We have to change our workplace environment. Instead of having all the knickknacks and family photos on your desk, you probably want to mandate empty desks for the short term so they can get effectively cleaned every night, and you don’t have to clean around the picture frame and the little knickknacks all over the place. 

Eating at work

Employees won’t want to have to go out for food. They’ll want to be given food to eat at their desks, and not have to go to one centralised place where everyone is going at once. So, you have to figure out an effective way to distribute the food. 

Barriers between workers

This virus is spread by droplets, so droplets have to be the focus of everything. We’ll need barriers between workers. I don’t want any worker to be within 1.8m of each other. We have to think about that for the workspace and for any meeting spaces that exist. So, if you need to have a meeting with more than several people who can effectively social distance, you should have that meeting electronically. 

The commute

We have to think through every aspect of the flow of an employee’s travel from the beginning of the day to the end of the day. Employees may not be able to take public transportation. How are they going to get to work? How are we going to enable them to do that safely? These are all things we need to think through and deal with in an enterprise fashion.


We’re all going to do certain things right and certain things wrong. We have to learn from each other, talk to each other, and see what company X does differently than what we’re doing and may be doing better. 

At the same time, I want employees to talk to management, literally, daily and [be able to] say, “Hey, I’m a little uncomfortable with how this is set up”. So we need to build in that feedback loop because this is new to all of us. There is not a certification where, if you hit these hallmarks, you are safe – we need to build that together. And having the infrastructure, the data feedback, and the ability to collect information on a real-time basis and act on it will separate the good from the great in this regard.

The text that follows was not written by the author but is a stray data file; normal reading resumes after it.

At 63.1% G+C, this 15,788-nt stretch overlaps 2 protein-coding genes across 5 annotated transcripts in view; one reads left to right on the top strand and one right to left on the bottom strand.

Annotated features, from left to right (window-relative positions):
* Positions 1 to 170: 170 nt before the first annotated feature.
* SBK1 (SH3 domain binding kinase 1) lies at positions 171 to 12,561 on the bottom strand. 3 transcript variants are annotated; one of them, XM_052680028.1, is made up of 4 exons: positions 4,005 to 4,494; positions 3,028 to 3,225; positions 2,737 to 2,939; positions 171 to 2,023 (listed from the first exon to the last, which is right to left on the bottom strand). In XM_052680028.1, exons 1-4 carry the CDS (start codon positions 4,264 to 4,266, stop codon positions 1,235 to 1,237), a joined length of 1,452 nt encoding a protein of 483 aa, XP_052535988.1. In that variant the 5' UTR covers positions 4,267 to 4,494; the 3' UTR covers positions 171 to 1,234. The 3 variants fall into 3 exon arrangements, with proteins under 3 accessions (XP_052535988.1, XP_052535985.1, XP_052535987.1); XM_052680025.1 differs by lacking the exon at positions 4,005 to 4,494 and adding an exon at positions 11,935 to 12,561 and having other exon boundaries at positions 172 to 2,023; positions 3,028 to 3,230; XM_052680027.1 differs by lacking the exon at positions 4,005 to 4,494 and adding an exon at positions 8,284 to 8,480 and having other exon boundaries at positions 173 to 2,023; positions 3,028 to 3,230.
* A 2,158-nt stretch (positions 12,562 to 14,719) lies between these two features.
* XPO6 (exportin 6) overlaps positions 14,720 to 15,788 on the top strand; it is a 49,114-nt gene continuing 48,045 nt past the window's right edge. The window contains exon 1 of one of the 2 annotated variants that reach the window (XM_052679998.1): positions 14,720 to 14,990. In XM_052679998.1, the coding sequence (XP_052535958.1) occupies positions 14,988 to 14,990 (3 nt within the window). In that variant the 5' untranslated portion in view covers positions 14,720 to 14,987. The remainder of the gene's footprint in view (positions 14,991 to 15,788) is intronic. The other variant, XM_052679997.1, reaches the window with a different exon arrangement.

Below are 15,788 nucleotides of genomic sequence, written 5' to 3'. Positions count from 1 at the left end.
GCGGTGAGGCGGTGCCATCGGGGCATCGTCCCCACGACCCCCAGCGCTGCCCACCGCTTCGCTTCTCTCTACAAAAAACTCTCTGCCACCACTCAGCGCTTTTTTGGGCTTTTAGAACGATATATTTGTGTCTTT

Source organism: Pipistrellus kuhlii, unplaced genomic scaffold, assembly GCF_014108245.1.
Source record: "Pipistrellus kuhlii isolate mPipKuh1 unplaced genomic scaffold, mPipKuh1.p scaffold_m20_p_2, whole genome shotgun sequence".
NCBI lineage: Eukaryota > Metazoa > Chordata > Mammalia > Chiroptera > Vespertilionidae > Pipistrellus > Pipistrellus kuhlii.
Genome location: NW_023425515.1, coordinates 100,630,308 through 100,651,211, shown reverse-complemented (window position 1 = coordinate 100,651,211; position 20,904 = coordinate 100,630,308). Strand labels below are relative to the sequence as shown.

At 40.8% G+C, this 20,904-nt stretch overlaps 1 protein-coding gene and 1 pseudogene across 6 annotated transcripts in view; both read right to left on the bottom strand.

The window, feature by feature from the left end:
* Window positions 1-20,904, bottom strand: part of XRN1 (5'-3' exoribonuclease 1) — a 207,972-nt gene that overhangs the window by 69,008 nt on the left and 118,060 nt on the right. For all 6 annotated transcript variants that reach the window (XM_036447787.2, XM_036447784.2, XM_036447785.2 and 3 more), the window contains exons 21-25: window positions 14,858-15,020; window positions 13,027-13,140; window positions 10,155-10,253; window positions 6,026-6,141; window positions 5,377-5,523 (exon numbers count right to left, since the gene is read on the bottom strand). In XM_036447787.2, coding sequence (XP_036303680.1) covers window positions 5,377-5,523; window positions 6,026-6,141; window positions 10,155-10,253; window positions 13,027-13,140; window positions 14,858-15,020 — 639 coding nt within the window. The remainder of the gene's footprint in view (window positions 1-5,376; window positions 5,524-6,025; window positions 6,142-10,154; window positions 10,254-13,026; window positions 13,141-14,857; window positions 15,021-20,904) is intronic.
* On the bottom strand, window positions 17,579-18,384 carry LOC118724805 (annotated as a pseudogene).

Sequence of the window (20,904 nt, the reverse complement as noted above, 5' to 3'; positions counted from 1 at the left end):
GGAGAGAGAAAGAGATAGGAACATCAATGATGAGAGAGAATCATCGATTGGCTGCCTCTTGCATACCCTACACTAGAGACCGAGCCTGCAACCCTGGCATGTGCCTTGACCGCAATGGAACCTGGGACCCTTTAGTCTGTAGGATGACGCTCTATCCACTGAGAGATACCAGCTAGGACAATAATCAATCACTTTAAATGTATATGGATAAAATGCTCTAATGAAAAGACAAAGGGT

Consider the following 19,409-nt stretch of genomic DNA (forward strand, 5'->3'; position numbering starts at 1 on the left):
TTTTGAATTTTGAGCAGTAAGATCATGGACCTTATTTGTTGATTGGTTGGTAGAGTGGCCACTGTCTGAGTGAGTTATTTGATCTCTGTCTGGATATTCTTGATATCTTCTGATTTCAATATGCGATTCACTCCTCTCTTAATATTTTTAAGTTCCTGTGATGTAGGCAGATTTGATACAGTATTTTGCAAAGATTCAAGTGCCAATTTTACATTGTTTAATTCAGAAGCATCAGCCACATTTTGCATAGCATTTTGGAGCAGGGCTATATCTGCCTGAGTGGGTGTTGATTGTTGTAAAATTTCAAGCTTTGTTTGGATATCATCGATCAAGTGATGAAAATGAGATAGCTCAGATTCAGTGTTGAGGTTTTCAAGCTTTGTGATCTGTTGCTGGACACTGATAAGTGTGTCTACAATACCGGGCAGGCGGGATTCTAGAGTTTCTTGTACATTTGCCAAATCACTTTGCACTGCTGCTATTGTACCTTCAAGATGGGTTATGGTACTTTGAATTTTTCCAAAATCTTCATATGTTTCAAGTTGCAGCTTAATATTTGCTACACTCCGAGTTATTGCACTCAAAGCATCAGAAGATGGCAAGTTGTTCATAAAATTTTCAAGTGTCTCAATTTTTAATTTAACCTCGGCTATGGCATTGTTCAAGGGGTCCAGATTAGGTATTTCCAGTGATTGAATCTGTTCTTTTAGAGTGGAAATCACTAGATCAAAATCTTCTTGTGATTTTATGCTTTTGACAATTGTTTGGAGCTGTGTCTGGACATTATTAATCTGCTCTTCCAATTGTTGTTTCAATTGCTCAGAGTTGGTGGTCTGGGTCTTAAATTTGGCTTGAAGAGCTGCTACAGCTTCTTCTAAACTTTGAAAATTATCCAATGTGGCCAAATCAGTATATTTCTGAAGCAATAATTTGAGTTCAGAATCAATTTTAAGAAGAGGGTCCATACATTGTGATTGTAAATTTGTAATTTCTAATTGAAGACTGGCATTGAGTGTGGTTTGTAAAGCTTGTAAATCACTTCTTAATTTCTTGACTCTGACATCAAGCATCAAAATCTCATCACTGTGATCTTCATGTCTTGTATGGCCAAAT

Video conferencing

You’ll also need to focus on employee wellness and health. Our brains weren’t designed for Zoom. We were designed to have in-person interactions, right? If I look at your facial cues and your body moving, I can respond accordingly. So in this new all-virtual environment my brain is searching for those cues, while looking at you through Zoom. And it’s working extra hard to figure out, “How do I interpret what he’s saying and what he’s thinking?”. 

Now add in the Brady Bunch-style calls where you’re looking at up to 100 people at once, and it’s even more difficult on the brain. So you have to figure out ways to relax and exercise the brain to counterbalance all these calls. [Editor’s note: Here are some ways to fight this particular kind of fatigue from Psychology Today.]

From new protocols for elevators and meals to an enhanced focus on employee wellbeing to ensuring sanitised workspaces, there’s a lot to consider on the health front in the offices that some will reenter soon. While there are still a lot of unknowns as new information gets released almost daily, Chief Health Officers may play a critical role in facilitating this change and helping us all get back to work with more calm and peace of mind.